Christopher X J. Jensen
Associate Professor, Pratt Institute

Chimpanzees, our closest relatives, cannot triangulate punishment

Posted 20 Sep 2012 / 0

Proceedings of the National Academy of Sciences “No third-party punishment in chimpanzees” This is pretty astonishing, but perhaps not entirely surprising. As numerous other studies have shown, there are many qualitative differences in the cognition and resulting behaviors of humans and chimpanzees. Whether the fact that chimps do not maintain a sense of ‘social justice’ Read More

A Minor Post, Articles, Behavior, Behavioral Ecology, Cooperation, Human Evolution, Human Uniqueness, Primates, Psychology, Punishment

What’s ironic is that the creationists do not realize that we evolutionists might be trying to understand their success

Posted 20 Sep 2012 / 0

CreationRevolution “If Morality Evolved, Is It Righteous?” It is striking how this reaction lacks any self-consciousness. Research like that referred to in this post is a potential means of understanding how religions and their particular constructed righteousness (in other words their morals, what they believe ought to be) can succeed.

A Minor Post, Altruism, Cooperation, Creationism, Cultural Evolution, Game Theory, Punishment, Web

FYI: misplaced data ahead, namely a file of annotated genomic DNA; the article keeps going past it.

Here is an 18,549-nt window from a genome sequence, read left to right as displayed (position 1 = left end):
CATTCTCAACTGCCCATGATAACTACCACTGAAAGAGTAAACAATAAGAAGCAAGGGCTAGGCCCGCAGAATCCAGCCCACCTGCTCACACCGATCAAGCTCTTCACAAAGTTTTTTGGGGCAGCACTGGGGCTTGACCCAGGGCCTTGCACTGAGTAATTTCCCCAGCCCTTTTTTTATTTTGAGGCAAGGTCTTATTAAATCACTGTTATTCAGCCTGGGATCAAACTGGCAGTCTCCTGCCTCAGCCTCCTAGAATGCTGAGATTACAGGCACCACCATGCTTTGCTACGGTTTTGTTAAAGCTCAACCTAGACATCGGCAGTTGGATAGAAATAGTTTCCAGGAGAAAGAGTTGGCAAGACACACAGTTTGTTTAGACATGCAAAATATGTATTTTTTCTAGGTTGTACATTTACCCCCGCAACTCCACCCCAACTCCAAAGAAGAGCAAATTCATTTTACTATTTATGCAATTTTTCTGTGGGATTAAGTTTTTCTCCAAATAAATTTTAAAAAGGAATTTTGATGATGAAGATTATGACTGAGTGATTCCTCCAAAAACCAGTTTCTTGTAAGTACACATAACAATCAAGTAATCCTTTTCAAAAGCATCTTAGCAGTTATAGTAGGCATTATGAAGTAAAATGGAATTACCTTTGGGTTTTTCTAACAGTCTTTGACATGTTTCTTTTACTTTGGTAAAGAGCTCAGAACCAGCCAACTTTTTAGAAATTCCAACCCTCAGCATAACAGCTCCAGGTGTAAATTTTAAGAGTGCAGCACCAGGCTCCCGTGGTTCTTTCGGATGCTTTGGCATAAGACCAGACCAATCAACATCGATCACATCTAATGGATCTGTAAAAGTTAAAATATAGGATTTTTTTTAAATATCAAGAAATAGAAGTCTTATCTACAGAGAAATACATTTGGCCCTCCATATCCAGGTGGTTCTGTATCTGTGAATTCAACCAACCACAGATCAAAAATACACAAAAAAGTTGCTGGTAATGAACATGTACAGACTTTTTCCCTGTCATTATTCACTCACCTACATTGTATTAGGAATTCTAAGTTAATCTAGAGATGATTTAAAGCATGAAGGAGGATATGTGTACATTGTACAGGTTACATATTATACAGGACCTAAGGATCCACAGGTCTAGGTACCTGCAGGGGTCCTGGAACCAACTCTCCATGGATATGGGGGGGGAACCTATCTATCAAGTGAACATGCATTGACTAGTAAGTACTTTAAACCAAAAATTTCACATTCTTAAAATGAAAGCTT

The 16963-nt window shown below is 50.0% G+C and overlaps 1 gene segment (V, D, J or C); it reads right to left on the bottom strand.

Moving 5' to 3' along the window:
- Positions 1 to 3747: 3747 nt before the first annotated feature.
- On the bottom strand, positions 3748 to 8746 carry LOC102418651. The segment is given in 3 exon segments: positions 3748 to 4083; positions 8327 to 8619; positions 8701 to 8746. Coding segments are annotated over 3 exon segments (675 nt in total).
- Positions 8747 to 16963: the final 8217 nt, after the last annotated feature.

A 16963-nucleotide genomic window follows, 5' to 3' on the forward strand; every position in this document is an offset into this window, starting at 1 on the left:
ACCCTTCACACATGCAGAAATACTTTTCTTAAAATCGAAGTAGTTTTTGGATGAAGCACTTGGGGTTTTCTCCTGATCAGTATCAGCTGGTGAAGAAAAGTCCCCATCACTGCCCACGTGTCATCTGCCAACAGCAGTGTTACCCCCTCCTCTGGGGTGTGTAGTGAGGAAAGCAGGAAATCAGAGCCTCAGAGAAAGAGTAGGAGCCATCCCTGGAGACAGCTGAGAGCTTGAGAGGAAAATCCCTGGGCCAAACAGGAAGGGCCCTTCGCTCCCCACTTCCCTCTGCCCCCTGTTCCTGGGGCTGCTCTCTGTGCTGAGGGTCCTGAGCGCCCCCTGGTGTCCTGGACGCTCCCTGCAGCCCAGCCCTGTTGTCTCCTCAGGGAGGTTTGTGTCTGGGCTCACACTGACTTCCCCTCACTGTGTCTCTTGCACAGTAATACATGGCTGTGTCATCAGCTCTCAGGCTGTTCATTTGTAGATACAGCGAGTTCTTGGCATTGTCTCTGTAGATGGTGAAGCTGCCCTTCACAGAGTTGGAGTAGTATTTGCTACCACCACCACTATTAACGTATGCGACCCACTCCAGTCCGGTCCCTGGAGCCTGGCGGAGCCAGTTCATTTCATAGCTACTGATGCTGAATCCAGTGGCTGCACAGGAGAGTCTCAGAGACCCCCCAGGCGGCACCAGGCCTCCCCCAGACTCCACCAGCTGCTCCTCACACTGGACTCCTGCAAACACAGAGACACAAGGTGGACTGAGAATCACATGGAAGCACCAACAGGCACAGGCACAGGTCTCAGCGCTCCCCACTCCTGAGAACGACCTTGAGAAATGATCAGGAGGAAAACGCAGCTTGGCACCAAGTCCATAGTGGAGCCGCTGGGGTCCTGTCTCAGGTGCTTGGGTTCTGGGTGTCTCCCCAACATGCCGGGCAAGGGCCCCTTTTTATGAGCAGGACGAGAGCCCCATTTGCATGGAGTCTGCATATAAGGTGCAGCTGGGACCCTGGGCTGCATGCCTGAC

Punishment, properly rewarded, can promote cooperation without corruption

Posted 20 Sep 2012 / 0

Public Library of Science ONE “Evolving Righteousness in a Corrupt World” In the race to build the next over-simplified model of cooperative dynamics, it will be interesting to see how the media runs with this one. Is this a “scientists discover the evolutionary rationale for honorable police” moment? I think it is important to take Read More

A Minor Post, Altruism, Articles, Cooperation, Ethics, Evolution, Evolutionary Modeling, Game Theory, Punishment, Social Networks, System Stability

ESA 2012 Overall Impressions

Posted 12 Aug 2012 / 0

What was the ‘big news’ at this year’s Ecological Society of America meeting? Given that this meeting is composed of so many different meetings running concurrently, this just might be an impossible question to answer fairly. But for me, this year’s meeting could be summarized as the ‘year of computational ecology’. At a great variety Read More

A Major Post, Altruism, Biodiversity Loss, Conservation Biology, Cooperation, Ecological Modeling, Ecological Society of America, Ecology Education, Ecosystem Services, Environmental Justice, Group Selection, Marine Ecosystems, Multilevel Selection, Public Policy, Punishment, Resource Consumption, Social Capital, Sustainability, System Stability, Talks & Seminars, Teaching, Teaching Tools, The Sustainable Use of Fisheries

If your loners are truly loners they won’t punish, and cooperation thrives even in the presence of antisocial punishment

Posted 28 Jun 2012 / 1

Last summer I discussed a paper by Rand and Nowak that explored the dynamics of antisocial punishment in groups composed of cooperators, defectors, and loners playing a public goods game. In a conventional public goods game, at least some players must make a contribution in order to reap group reward. Cooperators make that contribution and Read More